Cars, homes, fuel, clothes, and other goods are costing Americans the most. However, it is expected that the President of the US Federal Reserve, Jerome Powell, will abide by the measures previously approved by his institution, and at the same time he is keen that the price hike is temporary.
For months, the official has been downplaying fears of a repeat of the hyperinflation that the country witnessed in the seventies.
And Cathy Bostancik, an expert at Oxford Economics, expects that “(Federal Reserve) officials will continue to predict that the current imbalance between supply and demand will resolve in the coming months.”
The increase in prices reached 5 percent during last May, compared to last year, according to the Consumer Price Index (CPI). It is certainly a big jump, but it is largely due to the impact of the comparison with prices that fell in the spring of 2020.
The Federal Reserve uses another measure of inflation, the Personal Consumption Expenditure Index (PCE), which in April saw its strongest acceleration since 2007, rising 3.6 percent in one year.
The Federal Reserve is watching inflation closely, but it is unlikely that it will decide this week to reduce its support for the US economy.
The country is still far from fully recovering from the crisis caused by the Corona virus, and from achieving the level of full employment that the Central Bank is aiming for. A rapid abandonment of extraordinary measures could threaten prospects for a sustainable recovery, particularly in the labor market.
The unemployment rate fell to 5.8 percent, but it remains far from the previous rate of the crisis, which reached 3.5 percent, and there is still a difference of 7.6 million jobs compared to the same period.
“No one knows whether people will return to work or not,” says Omari Swinton, a professor of economics at Howard University, stressing that “the goal of ensuring the resumption of employment with strength is more important than inflation.”
Paradoxically, however, American companies are having difficulties finding employees, especially in low-wage jobs, prompting them to raise salaries to attract workers, causing inflation.
The economist adds regarding the “Federal Reserve”: “Maybe they will not raise rates (interest). But I think they will have to start thinking of other ways to solve the problem.”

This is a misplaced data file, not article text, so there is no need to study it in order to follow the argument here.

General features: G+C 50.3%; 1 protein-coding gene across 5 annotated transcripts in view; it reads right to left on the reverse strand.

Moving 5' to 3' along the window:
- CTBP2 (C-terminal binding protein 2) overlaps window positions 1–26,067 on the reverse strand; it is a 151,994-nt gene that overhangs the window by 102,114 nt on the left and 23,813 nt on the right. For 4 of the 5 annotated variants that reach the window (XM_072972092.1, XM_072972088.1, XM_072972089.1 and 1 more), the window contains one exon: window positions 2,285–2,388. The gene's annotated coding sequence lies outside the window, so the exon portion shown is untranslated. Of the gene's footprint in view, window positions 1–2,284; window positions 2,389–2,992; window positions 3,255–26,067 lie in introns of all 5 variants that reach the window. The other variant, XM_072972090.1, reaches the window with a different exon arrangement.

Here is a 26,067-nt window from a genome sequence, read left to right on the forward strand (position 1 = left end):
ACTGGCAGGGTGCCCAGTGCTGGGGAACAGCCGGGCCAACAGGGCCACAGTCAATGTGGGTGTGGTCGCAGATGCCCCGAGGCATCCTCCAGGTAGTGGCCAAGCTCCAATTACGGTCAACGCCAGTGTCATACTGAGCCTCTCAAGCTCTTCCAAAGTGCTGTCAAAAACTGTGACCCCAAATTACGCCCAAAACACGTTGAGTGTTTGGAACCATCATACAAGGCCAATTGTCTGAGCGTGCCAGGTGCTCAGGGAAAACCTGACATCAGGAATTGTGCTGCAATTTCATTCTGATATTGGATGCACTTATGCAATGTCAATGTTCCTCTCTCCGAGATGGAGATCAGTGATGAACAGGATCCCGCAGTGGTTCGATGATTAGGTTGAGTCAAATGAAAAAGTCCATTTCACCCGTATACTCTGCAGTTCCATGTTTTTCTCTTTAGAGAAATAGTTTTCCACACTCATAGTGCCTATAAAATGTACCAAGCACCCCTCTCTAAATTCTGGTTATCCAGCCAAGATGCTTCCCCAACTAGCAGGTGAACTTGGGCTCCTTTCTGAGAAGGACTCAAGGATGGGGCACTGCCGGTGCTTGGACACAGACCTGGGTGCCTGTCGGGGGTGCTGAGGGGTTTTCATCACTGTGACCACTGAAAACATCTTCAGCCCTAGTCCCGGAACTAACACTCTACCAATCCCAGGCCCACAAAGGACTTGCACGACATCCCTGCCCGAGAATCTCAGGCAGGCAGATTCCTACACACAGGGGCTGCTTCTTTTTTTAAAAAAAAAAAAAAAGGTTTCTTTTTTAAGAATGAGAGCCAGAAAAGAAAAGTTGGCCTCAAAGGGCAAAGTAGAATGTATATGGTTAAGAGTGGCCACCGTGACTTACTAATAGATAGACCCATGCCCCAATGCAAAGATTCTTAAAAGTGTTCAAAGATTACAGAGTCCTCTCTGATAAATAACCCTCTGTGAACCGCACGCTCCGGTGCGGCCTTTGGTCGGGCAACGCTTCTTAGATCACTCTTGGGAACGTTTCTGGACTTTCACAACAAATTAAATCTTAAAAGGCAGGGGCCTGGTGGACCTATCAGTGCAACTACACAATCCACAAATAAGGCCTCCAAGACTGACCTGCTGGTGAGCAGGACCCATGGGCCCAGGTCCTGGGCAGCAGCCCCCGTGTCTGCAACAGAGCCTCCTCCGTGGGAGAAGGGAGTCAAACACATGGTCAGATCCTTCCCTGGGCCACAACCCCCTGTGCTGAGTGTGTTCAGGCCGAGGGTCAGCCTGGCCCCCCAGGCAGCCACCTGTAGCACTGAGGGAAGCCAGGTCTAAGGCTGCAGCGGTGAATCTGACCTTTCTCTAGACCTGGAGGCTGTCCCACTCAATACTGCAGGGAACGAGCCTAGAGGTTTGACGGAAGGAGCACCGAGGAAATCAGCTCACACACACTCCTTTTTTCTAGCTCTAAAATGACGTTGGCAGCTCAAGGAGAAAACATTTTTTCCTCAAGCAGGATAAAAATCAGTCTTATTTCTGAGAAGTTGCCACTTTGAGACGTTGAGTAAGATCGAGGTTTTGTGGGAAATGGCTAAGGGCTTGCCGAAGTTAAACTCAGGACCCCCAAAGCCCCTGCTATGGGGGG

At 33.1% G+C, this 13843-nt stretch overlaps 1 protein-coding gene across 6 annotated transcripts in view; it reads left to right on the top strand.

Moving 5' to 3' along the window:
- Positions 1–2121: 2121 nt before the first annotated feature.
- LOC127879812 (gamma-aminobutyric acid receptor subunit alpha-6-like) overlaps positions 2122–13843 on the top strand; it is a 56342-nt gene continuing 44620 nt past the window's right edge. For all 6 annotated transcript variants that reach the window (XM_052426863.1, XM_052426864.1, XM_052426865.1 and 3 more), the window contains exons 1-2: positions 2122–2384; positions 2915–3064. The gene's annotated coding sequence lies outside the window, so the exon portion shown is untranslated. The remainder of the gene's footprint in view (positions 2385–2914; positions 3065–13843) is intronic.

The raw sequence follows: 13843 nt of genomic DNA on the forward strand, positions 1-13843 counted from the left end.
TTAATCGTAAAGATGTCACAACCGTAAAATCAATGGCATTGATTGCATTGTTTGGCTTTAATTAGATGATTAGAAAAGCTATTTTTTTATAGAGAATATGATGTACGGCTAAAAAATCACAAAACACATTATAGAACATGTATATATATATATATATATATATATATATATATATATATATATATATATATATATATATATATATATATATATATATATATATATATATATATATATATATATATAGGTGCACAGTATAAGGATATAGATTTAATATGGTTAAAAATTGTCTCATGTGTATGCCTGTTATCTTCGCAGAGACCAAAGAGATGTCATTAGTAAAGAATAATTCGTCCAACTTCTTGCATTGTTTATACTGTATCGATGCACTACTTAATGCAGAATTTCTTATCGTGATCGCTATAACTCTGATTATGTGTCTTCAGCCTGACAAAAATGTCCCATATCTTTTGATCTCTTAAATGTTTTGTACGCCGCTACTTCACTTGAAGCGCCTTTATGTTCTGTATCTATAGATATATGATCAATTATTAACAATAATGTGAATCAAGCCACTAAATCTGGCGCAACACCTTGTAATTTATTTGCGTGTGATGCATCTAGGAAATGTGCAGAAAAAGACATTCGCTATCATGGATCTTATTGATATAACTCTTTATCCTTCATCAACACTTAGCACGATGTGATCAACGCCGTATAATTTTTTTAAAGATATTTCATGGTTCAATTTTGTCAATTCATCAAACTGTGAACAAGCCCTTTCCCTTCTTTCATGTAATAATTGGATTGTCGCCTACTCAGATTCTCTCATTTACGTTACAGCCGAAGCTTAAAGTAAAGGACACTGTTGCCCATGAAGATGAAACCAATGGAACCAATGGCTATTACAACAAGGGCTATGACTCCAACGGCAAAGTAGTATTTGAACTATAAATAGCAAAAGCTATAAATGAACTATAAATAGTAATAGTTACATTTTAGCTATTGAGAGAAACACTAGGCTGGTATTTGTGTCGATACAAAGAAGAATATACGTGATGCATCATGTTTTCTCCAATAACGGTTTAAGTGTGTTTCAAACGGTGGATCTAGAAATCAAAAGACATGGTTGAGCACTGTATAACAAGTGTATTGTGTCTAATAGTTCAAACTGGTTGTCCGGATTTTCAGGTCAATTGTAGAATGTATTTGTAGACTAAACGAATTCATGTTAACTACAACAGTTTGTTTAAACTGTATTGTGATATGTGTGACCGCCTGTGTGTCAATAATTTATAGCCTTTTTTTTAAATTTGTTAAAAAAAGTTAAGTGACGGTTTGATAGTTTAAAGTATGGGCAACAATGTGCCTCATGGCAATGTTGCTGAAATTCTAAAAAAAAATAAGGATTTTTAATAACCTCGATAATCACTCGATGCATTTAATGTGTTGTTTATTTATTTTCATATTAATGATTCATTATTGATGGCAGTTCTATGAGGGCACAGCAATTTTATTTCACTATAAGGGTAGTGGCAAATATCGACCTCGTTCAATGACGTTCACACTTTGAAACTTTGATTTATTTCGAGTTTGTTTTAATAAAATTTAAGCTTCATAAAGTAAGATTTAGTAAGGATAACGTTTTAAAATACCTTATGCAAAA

Interest rates are expected to remain at their current level for some time, after they were lowered to a range between zero and 0.25 percent in March 2020.
Each member of the institution’s monetary policy committee will have their say on when to increase it: in March, 4 of them proposed increasing it, starting in 2022 instead of 2023. This proposal received support from only one member in December.
With that, the 11 members of the committee can start thinking about the next step. At their last meeting at the end of April, some of them proposed for the first time to start discussing limiting asset buybacks.
The Federal Reserve buys $120 billion in assets each month, including Treasury bonds, with the aim of facilitating borrowing, supporting the recovery and lowering interest rates.
Kathy Bostancik expects “a gradual reduction (…) starting in early 2022”, before starting to raise rates in 2023.
On the other hand, the financial institution will update its economic forecast. In March, it had forecast GDP growth of 6.5 percent in 2021 and 3.3 percent in 2022.
The Federal Reserve was also optimistic about the unemployment rate; It expected it to drop to 4.5 percent this year, 3.9 percent in 2022 and 3.5 percent in 2023, which is the pre-crisis rate and the lowest in 50 years.
As for inflation, it was expected that it would be at the level of 2.4 percent in 2021, before stabilizing in the range of two percent in line with its long-term goal.